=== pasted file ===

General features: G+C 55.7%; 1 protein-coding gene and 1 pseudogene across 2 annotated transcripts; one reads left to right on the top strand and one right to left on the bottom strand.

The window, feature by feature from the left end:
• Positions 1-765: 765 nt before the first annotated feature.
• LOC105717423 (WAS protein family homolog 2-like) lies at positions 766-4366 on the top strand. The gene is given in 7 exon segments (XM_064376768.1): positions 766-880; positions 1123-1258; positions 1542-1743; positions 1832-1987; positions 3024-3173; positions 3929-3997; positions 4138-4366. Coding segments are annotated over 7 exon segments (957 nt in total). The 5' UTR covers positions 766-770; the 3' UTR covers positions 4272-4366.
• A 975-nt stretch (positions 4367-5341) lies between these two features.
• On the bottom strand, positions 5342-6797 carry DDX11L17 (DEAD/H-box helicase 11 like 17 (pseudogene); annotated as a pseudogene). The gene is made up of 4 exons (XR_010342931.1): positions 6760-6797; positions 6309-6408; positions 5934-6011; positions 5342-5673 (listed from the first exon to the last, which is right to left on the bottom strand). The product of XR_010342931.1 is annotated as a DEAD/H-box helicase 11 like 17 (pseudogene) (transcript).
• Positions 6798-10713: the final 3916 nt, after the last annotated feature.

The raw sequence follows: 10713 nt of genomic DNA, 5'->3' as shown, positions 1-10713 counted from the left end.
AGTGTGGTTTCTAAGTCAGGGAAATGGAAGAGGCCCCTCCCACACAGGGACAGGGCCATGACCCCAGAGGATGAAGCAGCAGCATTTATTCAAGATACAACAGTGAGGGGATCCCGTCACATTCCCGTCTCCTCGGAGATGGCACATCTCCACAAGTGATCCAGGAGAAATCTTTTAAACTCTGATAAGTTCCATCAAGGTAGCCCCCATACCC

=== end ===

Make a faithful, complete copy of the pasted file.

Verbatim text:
General features: G+C 55.7%; 1 protein-coding gene and 1 pseudogene across 2 annotated transcripts; one reads left to right on the top strand and one right to left on the bottom strand.

The window, feature by feature from the left end:
• Positions 1-765: 765 nt before the first annotated feature.
• LOC105717423 (WAS protein family homolog 2-like) lies at positions 766-4366 on the top strand. The gene is given in 7 exon segments (XM_064376768.1): positions 766-880; positions 1123-1258; positions 1542-1743; positions 1832-1987; positions 3024-3173; positions 3929-3997; positions 4138-4366. Coding segments are annotated over 7 exon segments (957 nt in total). The 5' UTR covers positions 766-770; the 3' UTR covers positions 4272-4366.
• A 975-nt stretch (positions 4367-5341) lies between these two features.
• On the bottom strand, positions 5342-6797 carry DDX11L17 (DEAD/H-box helicase 11 like 17 (pseudogene); annotated as a pseudogene). The gene is made up of 4 exons (XR_010342931.1): positions 6760-6797; positions 6309-6408; positions 5934-6011; positions 5342-5673 (listed from the first exon to the last, which is right to left on the bottom strand). The product of XR_010342931.1 is annotated as a DEAD/H-box helicase 11 like 17 (pseudogene) (transcript).
• Positions 6798-10713: the final 3916 nt, after the last annotated feature.

The raw sequence follows: 10713 nt of genomic DNA, 5'->3' as shown, positions 1-10713 counted from the left end.
AGTGTGGTTTCTAAGTCAGGGAAATGGAAGAGGCCCCTCCCACACAGGGACAGGGCCATGACCCCAGAGGATGAAGCAGCAGCATTTATTCAAGATACAACAGTGAGGGGATCCCGTCACATTCCCGTCTCCTCGGAGATGGCACATCTCCACAAGTGATCCAGGAGAAATCTTTTAAACTCTGATAAGTTCCATCAAGGTAGCCCCCATACCC